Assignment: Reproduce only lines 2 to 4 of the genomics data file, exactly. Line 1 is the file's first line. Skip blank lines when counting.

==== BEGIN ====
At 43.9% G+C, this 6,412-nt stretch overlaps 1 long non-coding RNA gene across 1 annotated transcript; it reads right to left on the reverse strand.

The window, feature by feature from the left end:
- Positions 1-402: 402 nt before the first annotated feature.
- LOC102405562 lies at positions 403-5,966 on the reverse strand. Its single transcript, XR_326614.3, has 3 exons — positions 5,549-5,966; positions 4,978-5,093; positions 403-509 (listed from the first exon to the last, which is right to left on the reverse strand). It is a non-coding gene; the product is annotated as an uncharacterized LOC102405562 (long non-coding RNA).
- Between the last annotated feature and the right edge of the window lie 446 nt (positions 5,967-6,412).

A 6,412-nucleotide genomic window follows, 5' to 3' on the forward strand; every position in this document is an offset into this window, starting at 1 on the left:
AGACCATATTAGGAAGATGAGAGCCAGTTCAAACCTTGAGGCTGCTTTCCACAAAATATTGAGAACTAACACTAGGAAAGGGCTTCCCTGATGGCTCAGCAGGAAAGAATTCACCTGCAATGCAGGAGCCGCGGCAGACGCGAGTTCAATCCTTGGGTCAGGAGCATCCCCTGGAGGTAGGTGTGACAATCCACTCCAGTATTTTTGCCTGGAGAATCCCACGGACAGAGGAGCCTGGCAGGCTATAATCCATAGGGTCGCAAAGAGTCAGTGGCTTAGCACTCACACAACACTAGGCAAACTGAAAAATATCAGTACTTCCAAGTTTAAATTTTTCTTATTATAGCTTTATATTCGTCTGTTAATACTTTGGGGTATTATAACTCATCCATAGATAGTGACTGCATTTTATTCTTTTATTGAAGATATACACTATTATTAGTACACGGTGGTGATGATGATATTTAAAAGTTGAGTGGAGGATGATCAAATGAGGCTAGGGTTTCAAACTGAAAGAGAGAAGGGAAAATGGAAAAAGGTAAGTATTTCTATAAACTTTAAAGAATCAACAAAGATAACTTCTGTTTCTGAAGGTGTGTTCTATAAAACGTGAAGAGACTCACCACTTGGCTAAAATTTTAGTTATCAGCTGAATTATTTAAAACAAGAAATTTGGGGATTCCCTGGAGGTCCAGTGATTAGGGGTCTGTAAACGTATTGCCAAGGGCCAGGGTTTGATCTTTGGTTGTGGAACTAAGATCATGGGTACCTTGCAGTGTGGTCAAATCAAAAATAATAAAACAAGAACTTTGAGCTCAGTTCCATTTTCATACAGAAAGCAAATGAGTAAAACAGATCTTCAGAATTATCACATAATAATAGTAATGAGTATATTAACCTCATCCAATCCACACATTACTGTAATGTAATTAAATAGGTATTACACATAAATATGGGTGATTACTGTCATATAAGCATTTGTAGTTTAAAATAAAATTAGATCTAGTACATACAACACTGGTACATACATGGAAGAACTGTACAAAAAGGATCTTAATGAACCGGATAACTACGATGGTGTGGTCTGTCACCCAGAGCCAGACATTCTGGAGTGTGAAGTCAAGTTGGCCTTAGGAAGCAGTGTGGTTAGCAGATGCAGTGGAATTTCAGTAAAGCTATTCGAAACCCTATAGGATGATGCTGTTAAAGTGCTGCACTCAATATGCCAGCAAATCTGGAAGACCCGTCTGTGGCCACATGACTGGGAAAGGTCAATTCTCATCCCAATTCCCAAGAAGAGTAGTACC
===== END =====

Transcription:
The window, feature by feature from the left end:
- Positions 1-402: 402 nt before the first annotated feature.
- LOC102405562 lies at positions 403-5,966 on the reverse strand. Its single transcript, XR_326614.3, has 3 exons — positions 5,549-5,966; positions 4,978-5,093; positions 403-509 (listed from the first exon to the last, which is right to left on the reverse strand). It is a non-coding gene; the product is annotated as an uncharacterized LOC102405562 (long non-coding RNA).